|Apply a thin layer of tazarotene gel each evening before going to bed.
Remember to wash your hands well after using the gel. This will help prevent accidentally getting it on other areas of your skin, which could cause irritation.
|Type of medicine||A topical retinoid (similar to vitamin A)|
|Used for||Small areas of plaque psoriasis in adults|
Tazarotene is a gel which is applied to the skin to treat plaque psoriasis. Psoriasis is a condition where red scaly patches develop on your skin, called plaques. Some of the most common areas affected are over your elbows and knees and the lower part of your back. The patches may vary in size from time to time and can be itchy. Treatment for psoriasis aims to clear the plaques as much as possible.
Psoriasis is caused by cells in the outer layer of your skin multiplying faster than normal. This causes the older and dead skin cells to build up on the surface of your skin, causing the red scaly patches. Tazarotene works by slowing the overproduction of your skin cells which eases the inflamed, scaly areas.
Before using tazarotene
To make sure this is the right treatment for you, before you start using tazarotene it is important that your doctor knows:
- If you are pregnant, trying for a baby or breast-feeding.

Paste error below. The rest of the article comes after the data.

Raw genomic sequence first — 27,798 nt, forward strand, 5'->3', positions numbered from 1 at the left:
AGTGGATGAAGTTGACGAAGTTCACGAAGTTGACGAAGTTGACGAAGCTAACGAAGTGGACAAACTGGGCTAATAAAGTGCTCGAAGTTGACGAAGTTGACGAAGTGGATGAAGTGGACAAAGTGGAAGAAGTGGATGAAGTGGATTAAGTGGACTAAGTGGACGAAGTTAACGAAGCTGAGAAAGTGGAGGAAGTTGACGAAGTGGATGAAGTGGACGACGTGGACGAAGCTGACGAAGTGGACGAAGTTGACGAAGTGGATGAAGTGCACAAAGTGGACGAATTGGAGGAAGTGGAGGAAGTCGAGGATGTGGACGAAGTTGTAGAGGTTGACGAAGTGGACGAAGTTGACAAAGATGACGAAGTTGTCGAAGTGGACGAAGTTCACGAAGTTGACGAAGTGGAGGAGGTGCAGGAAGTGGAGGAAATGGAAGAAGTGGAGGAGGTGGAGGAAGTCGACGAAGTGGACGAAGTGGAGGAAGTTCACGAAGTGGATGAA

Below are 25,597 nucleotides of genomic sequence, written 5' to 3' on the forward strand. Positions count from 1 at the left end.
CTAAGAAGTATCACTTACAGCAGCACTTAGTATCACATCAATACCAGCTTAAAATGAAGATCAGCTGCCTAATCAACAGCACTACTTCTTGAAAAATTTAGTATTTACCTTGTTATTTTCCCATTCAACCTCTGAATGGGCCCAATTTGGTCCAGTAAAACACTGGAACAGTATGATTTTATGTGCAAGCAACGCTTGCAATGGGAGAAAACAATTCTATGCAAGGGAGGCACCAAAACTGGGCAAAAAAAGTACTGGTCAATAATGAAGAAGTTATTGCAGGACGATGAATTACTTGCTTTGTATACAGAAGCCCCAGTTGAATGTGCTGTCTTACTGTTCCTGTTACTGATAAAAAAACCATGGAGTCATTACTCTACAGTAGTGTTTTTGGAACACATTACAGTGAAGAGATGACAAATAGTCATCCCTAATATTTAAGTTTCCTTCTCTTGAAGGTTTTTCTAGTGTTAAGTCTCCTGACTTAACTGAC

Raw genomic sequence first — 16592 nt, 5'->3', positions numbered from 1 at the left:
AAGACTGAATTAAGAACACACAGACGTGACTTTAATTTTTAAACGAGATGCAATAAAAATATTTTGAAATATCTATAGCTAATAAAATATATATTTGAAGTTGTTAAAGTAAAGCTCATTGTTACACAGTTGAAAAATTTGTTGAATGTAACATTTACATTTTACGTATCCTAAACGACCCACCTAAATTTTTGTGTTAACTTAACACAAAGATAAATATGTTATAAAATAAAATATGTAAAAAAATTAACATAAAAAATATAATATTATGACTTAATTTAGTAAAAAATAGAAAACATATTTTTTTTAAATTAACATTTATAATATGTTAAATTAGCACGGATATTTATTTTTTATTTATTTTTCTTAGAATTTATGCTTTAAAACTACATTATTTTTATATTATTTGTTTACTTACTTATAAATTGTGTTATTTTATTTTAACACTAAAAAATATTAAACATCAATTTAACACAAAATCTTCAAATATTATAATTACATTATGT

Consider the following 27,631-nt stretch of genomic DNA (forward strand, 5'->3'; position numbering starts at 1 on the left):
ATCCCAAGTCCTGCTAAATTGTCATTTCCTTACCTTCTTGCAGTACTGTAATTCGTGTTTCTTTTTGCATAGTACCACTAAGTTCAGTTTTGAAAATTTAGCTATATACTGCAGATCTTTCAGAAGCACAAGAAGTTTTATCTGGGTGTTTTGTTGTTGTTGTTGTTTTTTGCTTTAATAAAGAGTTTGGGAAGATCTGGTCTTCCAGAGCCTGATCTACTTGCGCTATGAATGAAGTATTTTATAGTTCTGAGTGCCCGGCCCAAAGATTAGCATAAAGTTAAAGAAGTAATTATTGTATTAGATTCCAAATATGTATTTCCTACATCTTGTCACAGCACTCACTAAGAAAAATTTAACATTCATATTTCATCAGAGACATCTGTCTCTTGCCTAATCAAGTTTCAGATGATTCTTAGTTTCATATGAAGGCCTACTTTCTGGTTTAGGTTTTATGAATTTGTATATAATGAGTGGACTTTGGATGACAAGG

- If you are taking or using any other medicines. This includes any medicines you are taking which are available to buy without a prescription, such as herbal and complementary medicines.
- If you have ever had an allergic reaction to a medicine.
How to use tazarotene
- Before you start the treatment, read the manufacturer's printed information leaflet from inside the pack. It will give you more information about applying tazarotene and will provide you with a full list of the side-effects which you could experience from using it.
- Tazarotene gel is available in two strengths. Your doctor will probably prescribe the lower-strength gel for you at first to see how your skin reacts, and then may increase the strength if this is necessary. This allows your doctor to make sure that you have the strength that helps your condition but also reduces the risk of skin irritation.
- Apply a thin layer of gel before going to bed each night. Apply it only to the areas of your skin which are affected. Remember to wash your hands straightaway afterwards to make sure you don't get the gel into your eyes or on any healthy areas of your skin by accident.
- Do not use the gel on more than 10% of your body area (this is roughly equivalent to the total skin area of one arm). Do not use the gel on your face, scalp, armpits or behind your elbows and knees.
Getting the most from your treatment
- Try to keep your regular appointments with your doctor. This is so your doctor can check on your progress.
- If your skin becomes very dry or irritated, it may help to use a moisturiser but do this at least an hour before using tazarotene. It is recommended that you do not use any moisturisers or cosmetics for at least an hour after applying tazarotene gel.
- Do not cover any areas of skin that have been treated with tazarotene with a dressing or a bandage.
- It is likely that your doctor will suggest a course of treatment of up to three months. You should start to see an improvement in your skin within a week or so, and this improvement will continue for several weeks. You should continue to apply the gel regularly for as long as you have been recommended in order to get the full benefit.